MLDesign Technologies, Inc.

Mainnavigation

Subnavigation

BORDER

 
 
 

Pagecontent

High-Fidelity DLX Processor Architecture Model

A Complete 32 Bit Processor Simulation

The 32-bit DLX processor architecture is a generic RISC processor designed by Hennessy & Patterson for pedagogical purposes. The DLX processor design abstracts many features of general-purpose commercial processors, and is a well-understood computer architecture. A diagram of the DLX architecture is shown below.

DLX processor architectural schematic
DLX processor architectural schematic

Functional Description

The basic DLX is a load/store architecture that features a 5-stage instruction pipeline including: instruction fetch (IF), instruction decode (ID), execution (EX), memory access (MEM) and write back (WB). The IF stage fetches 32-bit instructions from memory and manages the program counter (PC). The ID stage decodes operands, fetches values from registers, calculates branch conditionals and target addresses, detects pipeline hazards and controls the flow of program execution. The EX stage performs instruction executions for both integer and floating-point instructions and generates exceptions as needed. The MEM stage accesses data memory for load/store instructions. Finally, the WB stage is used to commit instructions, handle exceptions and store values to the register file.

The Model

The top-level diagram of a fully functional MLDesigner simulation model for the DLX processor is shown below. In addition to the ISA and pipeline architecture, the system also includes a high-fidelity model for the memory hierarchy including L1 cache and main memory. The L1 instruction cache contains 256 64-byte lines (16KB) and is directmapped and read-only. The L1 data cache contains 128 64-byte lines (8KB) and is direct- mapped with a write-through, no-write allocate strategy. The data cache also maintains cache coherency between multiple processors using a directory-based, cache-coherence protocol. Both instruction and memory caches were implemented in three different styles: non-blocking with victim buffer, blocking with victim buffer, and blocking without victim buffer. The victim buffer has 4 64-byte slots that use fully associative addressing. The model also allows for the option of running without L1 cache. Latency values for reads and writes and penalty values for misses are fully programmable. A cache miss requires that an entire block be fetched from the next lowest level in the memory hierarchy.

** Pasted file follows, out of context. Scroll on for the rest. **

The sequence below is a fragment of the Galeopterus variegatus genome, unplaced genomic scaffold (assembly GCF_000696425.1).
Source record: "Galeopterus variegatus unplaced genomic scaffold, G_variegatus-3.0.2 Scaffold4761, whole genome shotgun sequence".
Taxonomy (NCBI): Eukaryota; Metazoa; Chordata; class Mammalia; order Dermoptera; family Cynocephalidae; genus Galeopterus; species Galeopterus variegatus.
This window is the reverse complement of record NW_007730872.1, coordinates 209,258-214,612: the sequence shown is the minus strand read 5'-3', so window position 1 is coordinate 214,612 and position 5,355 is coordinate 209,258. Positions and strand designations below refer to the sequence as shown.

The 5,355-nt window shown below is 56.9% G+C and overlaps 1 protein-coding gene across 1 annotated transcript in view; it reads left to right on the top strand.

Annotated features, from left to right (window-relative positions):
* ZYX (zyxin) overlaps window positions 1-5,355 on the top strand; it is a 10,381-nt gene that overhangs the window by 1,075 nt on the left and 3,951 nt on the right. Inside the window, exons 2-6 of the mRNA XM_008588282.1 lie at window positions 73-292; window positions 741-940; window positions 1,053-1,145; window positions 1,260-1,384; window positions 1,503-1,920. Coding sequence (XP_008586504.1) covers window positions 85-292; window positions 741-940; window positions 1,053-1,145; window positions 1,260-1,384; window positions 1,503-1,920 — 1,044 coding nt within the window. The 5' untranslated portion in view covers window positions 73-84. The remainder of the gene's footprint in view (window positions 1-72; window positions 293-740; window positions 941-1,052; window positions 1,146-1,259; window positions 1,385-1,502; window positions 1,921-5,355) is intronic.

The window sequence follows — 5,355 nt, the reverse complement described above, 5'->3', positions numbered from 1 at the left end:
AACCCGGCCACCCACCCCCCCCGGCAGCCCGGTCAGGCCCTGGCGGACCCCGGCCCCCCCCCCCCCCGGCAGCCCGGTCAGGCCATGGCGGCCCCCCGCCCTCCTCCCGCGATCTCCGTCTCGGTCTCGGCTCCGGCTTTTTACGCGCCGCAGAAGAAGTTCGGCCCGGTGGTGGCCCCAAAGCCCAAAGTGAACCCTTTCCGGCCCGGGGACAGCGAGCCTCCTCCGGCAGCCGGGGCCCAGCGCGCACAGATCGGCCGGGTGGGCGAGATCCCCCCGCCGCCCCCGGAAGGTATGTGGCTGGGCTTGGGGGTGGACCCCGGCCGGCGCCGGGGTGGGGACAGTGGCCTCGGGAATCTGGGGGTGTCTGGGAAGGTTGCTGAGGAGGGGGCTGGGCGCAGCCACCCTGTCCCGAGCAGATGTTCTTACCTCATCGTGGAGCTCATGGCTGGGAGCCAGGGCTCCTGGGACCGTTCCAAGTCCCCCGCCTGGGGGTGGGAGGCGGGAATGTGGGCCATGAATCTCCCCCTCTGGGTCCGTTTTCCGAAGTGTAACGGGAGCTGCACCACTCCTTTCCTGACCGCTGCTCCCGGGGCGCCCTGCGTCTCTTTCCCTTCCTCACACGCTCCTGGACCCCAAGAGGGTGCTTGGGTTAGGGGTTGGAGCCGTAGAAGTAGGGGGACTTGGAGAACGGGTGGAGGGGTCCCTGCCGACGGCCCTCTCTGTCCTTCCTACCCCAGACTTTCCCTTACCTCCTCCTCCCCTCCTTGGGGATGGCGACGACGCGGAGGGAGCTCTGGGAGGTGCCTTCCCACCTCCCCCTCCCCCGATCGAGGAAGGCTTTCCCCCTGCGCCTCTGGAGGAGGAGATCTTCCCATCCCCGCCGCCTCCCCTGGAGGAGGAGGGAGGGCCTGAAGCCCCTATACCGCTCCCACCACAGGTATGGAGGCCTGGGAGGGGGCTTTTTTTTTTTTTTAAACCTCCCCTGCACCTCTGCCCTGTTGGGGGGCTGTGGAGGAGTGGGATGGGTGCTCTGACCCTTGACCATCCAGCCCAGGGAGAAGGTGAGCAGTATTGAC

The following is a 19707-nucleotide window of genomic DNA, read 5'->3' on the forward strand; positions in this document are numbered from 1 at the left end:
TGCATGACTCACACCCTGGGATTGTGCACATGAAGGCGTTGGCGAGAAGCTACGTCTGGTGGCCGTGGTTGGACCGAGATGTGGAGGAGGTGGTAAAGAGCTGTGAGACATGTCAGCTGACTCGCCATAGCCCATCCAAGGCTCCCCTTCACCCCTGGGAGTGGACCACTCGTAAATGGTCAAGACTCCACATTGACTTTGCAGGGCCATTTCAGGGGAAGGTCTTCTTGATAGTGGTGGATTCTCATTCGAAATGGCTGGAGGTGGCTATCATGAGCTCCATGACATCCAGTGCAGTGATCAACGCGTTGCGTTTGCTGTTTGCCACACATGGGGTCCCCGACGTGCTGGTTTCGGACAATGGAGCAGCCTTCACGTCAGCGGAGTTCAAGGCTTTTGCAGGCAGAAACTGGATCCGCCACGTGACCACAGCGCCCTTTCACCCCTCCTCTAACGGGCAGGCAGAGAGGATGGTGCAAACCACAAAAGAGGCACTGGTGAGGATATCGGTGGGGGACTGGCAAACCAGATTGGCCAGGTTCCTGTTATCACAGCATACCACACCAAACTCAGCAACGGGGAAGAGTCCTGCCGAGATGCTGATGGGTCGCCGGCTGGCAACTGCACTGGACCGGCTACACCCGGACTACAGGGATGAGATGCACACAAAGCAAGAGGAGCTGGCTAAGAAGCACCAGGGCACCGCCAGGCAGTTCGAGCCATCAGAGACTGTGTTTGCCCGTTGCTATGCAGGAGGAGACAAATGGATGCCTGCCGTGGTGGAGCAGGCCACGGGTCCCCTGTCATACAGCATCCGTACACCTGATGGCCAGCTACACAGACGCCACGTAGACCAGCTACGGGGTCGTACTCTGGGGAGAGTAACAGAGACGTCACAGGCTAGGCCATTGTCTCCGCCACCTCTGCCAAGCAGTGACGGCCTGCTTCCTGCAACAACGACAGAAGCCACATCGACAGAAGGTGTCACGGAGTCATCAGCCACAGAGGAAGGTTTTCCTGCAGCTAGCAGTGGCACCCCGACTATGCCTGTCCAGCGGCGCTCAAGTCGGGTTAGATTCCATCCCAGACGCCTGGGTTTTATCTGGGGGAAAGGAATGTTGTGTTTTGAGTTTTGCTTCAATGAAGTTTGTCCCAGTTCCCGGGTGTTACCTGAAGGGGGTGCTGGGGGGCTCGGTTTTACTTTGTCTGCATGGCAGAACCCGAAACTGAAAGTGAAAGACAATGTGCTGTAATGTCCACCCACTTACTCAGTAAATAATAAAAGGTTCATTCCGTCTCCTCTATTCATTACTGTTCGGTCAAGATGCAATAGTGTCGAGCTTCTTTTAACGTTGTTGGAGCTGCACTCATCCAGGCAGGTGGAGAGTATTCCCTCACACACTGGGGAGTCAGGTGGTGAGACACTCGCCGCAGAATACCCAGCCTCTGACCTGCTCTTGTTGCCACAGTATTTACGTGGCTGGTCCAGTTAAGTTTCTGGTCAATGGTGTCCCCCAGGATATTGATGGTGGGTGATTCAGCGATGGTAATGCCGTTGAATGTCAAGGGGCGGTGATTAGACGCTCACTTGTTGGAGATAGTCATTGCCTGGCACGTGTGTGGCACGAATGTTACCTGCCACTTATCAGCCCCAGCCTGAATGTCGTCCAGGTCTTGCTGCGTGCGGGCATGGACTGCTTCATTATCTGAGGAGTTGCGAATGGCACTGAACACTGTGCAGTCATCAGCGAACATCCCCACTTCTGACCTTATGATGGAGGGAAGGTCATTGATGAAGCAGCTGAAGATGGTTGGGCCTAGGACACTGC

DLX architecture in MLDesigner
DLX architecture in MLDesigner

The processor model executes actual DLX machine code, typically converted from C code by a DLX compiler, which is loaded directly into memory via a text file. The value of all registers, memory locations and pipeline units can be displayed during the execution of the simulator. These values can be used to determine processor utilization, pipeline latency and throughput, instruction mix, cache miss rate and cache miss penalty. Verification of the DLX processor has been performed for all possible hazards and exceptions. Architecture tradeoffs for symmetric multiprocessor and cluster computer architectures have been simulated using this processor model. The simplicity of the top-level block diagram conceals a complex underlying hierarchical structure. Parts of the model have as may as seven layers of hierarchy. The diagram shows the structure of the CPU Memory controller module (located at the bottom of the memory section in the diagram above.)

The figure above shows the top-level view of the DLX model in the MLDesigner GUI as the simulation completes. The four output windows in the upper left display the pipeline data structure at the end of each processing stage. The parameter editor window (lower left) shows the parameters used to configure the DLX system model. The

CPU Memory Controller
CPU Memory Controller
DLX model in execution
DLX model in execution
Instruction file for DLX model (partial)
Instruction file for DLX model (partial)

Note: This model was developed by Nang Dilakanont at the HCS Lab, University of Florida, Gainesville.